Station to Station

Album: Station to Station (1976)

Songfacts®:

  • This is the title track to David Bowie's 10th studio album. It is notable as the vehicle for Bowie's last great "character," The Thin White Duke, a well-dressed, cocaine-addled tortured soul with an interest in the occult.

    "Station to Station" in the only Bowie song that names the character ("The return of the Thin White Duke") - he would abandon the persona after the album.
  • During the sessions for Station To Station, Bowie was heavily dependent on drugs, especially cocaine, and recalls almost nothing of the production. He once joked, "I know it was recorded in LA because I read it was."
  • The only memory Bowie has of making the album is of ordering lead guitarist Earl Slick to play and repeat a Chuck Berry riff over the opening bars of this track. "I have only flashes of making it," a saner Bowie said much later. "I have serious problems about that year or two. I can't remember how I felt; I have no emotional geography."
  • The song is in four movements and the lyrics reflect Bowie's preoccupations with the influential occultist Aleister Crowley, Hermetic Qabalah and Gnosticism. The title is a reference to the Stations of the Cross, a series of 14 images depicting the crucifixion of Jesus.
  • The Station to Station era was a musically fertile time for Bowie, but he was battling demons in a rather literal sense, which is reflected in this song. The journalist Cameron Crowe claimed to have found evidence of black magic rituals when he interviewed Bowie, and Bowie says that when he was living in Berlin at this time, he saw objects move around rooms on their own.

    This song has some overt references to mysticism ("Kether" and "Malkuth" are found on the Kabbalah Tree of Life), and many lines that can be interpreted that way. For example, "Here am I, flashing no color" could represent the flashing complimentary colors in the Tattva belief that lead to a higher level of consciousness. Since Bowie can't recall writing the song, a variety of influences could be at play here. What force compelled the lyrics is the big mystery.
  • The Station To Station album was recorded after Bowie completed shooting Nicolas Roeg's The Man Who Fell To Earth, and the cover features a still from the movie.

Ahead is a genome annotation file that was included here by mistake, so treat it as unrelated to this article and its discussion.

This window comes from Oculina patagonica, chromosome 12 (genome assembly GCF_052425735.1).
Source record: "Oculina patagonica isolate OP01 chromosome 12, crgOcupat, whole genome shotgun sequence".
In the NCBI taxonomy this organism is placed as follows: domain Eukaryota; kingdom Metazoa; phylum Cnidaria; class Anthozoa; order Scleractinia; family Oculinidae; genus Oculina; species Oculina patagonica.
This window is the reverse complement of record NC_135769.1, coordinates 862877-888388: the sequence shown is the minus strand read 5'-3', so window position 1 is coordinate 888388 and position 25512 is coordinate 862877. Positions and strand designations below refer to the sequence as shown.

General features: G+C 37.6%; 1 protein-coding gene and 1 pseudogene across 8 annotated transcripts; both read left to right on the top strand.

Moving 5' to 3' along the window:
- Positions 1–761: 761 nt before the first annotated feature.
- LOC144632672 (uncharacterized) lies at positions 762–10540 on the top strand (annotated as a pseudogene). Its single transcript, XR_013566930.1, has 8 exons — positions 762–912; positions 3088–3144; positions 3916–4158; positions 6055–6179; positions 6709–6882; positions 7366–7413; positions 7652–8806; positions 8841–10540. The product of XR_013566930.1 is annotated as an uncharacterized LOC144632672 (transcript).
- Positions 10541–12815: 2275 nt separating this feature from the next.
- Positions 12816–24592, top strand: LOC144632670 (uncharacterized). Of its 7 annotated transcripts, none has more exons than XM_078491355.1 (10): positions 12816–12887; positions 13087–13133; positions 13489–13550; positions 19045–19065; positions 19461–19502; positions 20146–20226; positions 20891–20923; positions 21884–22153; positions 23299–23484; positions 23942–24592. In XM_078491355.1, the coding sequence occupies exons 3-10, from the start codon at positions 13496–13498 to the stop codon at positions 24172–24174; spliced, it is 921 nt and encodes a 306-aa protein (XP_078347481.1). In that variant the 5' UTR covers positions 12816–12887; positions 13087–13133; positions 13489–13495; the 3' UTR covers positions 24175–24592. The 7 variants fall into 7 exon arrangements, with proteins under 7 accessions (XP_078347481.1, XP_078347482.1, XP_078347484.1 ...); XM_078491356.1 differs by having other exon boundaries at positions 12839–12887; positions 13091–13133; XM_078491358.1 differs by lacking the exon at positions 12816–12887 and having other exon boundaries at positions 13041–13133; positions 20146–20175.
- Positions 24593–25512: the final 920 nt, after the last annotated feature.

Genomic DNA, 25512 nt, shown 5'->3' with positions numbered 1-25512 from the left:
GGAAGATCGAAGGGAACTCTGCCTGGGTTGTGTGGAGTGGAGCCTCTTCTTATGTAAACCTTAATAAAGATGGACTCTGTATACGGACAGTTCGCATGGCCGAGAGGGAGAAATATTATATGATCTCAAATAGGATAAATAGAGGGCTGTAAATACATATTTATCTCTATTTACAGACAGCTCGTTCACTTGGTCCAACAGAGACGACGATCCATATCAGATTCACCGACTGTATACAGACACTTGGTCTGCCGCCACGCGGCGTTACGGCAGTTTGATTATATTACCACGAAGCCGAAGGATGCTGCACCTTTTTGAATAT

• The line, "Making sure white stains" is a reference to Aleister Crowley's first book, White Stains.
  • This is Bowie's longest studio recording, clocking in at 10 minutes and 11 seconds. For a full minute, sampled locomotives clatter from speaker to speaker and the coke-deranged singer makes his entrance at 3:17.

Comments: 4

  • Aife from LondonI think they meant it's the only song that refers to the Thin White Duke. There are also songs for Aladdin Sane , and Diamond Dogs , if you count that as a character
    And I believe it's European Canon , one n , meaning body of work
    The lyrics are quite oblique but one of his best songs I think
  • Scott Glazbrook from AustraliaIt is not the only song that names a character, Ziggy
  • Garry S from Manahawkin, NjWhat is a European Cannon?
  • Cliff from Oakdale, NyBowie opened his Jones Beach Theater Concert at Zach's Bay a few years ago with this one. He used an unbelivable video in the background of trains rushing to each other along with a great light show, it was spectacular!!!
see more comments

Editor's Picks

P.F. SloanSongwriter Interviews

P.F. was a teenager writing hits and playing on tracks for Jan & Dean when he wrote a #1 hit that got him blackballed.

Eric ClaptonFact or Fiction

Did Eric Clapton really write "Cocaine" while on cocaine? This question and more in the Clapton edition of Fact or Fiction.

80s Video Director Jay DubinSong Writing

Billy Joel and Hall & Oates hated making videos, so they chose a director with similar contempt for the medium. That was Jay Dubin, and he has a lot to say on the subject.

Mick Jones of ForeignerSongwriter Interviews

Foreigner's songwriter/guitarist tells the stories behind the songs "Juke Box Hero," "I Want To Know What Love Is," and many more.

Yacht Rock!Song Writing

A scholarly analysis of yacht rock favorites ("Steal Away," "Baker Street"...) with a member of the leading YR cover band.

Petula ClarkSongwriter Interviews

Petula talks about her hits "Downtown" and "Don't Sleep In The Subway," and explains her Michael Jackson connection.